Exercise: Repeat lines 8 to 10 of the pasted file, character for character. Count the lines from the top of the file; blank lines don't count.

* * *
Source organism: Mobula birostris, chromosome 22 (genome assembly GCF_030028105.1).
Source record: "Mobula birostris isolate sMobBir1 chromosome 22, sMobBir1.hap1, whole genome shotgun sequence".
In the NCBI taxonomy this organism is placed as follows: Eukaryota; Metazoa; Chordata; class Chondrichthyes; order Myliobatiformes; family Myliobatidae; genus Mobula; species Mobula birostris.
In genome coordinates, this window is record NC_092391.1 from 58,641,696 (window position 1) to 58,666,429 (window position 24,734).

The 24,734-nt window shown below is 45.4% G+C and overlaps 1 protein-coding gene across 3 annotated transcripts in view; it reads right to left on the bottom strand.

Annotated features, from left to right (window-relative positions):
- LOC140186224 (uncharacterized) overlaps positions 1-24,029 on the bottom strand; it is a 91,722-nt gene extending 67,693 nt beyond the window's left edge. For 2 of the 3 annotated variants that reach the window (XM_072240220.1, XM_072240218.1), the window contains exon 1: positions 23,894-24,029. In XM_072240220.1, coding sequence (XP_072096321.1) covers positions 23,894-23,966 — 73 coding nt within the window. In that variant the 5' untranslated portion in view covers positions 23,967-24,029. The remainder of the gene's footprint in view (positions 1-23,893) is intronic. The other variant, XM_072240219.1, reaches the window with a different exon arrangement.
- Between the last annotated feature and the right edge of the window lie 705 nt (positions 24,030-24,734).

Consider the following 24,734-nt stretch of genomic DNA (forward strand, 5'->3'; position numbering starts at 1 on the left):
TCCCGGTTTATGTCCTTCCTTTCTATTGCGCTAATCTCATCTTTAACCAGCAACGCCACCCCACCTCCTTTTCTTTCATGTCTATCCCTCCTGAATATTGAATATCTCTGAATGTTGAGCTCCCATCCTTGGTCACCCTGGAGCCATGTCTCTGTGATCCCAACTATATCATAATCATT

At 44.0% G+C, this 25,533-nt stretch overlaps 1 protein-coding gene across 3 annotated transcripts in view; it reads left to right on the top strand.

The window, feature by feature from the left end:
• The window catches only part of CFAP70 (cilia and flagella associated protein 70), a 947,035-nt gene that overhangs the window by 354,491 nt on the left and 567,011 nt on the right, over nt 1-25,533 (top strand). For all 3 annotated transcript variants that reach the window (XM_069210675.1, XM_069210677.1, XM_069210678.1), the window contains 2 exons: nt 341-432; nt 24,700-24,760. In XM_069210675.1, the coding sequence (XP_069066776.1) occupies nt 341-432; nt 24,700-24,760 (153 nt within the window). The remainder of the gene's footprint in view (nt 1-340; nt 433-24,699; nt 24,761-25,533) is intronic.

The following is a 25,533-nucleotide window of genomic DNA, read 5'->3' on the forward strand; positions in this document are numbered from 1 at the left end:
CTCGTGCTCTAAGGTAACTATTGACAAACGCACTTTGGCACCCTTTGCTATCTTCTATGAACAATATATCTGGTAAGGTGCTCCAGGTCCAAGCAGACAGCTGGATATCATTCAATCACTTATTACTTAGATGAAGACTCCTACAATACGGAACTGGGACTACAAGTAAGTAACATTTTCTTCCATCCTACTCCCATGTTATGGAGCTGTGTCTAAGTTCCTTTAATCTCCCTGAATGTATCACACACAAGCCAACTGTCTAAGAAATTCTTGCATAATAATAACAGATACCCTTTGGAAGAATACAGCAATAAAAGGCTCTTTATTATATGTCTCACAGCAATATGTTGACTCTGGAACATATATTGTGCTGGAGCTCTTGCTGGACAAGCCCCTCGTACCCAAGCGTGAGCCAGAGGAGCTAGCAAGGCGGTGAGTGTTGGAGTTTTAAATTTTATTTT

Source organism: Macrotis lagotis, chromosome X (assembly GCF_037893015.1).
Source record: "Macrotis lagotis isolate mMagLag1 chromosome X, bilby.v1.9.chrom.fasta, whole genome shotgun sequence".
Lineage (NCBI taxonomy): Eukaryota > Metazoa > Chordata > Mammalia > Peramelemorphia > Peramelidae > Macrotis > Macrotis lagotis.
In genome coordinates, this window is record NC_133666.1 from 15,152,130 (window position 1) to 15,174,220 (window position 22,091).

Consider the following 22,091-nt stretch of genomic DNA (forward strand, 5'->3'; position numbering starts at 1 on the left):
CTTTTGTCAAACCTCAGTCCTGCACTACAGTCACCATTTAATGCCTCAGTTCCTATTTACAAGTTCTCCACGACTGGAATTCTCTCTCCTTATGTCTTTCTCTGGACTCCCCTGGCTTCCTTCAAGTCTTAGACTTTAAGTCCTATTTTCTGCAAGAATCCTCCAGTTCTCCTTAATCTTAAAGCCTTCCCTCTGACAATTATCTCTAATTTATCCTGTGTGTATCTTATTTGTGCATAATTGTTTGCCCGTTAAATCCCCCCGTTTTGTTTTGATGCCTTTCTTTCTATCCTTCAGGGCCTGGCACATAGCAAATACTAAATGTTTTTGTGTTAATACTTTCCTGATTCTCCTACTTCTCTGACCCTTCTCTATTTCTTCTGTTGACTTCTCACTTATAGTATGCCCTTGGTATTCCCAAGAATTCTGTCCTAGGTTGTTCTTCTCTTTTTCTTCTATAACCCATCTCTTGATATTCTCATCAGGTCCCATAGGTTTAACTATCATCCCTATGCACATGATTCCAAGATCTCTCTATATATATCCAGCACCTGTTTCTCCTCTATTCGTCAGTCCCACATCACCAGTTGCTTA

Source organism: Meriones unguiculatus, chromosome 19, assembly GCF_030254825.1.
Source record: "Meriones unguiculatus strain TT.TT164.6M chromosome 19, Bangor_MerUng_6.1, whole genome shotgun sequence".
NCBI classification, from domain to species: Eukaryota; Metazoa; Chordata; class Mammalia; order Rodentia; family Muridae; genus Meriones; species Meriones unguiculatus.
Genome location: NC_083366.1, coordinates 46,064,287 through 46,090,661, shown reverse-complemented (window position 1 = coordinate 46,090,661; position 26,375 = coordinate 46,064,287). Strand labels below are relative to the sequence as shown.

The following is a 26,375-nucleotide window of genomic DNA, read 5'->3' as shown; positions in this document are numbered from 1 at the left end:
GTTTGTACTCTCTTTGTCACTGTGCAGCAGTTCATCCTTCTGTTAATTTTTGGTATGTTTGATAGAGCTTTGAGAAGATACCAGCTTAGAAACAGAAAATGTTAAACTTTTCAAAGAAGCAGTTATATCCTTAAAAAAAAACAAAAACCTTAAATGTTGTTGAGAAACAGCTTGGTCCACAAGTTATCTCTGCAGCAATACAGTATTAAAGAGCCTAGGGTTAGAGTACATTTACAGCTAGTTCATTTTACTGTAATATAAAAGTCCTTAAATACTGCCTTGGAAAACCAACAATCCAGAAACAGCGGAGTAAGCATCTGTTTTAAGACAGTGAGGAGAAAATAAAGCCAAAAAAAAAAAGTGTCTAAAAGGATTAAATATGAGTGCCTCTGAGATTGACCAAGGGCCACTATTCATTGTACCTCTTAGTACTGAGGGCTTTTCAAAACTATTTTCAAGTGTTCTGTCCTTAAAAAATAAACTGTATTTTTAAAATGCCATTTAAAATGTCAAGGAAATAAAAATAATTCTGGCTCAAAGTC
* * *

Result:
- Between the last annotated feature and the right edge of the window lie 705 nt (positions 24,030-24,734).

Consider the following 24,734-nt stretch of genomic DNA (forward strand, 5'->3'; position numbering starts at 1 on the left):
TCCCGGTTTATGTCCTTCCTTTCTATTGCGCTAATCTCATCTTTAACCAGCAACGCCACCCCACCTCCTTTTCTTTCATGTCTATCCCTCCTGAATATTGAATATCTCTGAATGTTGAGCTCCCATCCTTGGTCACCCTGGAGCCATGTCTCTGTGATCCCAACTATATCATAATCATT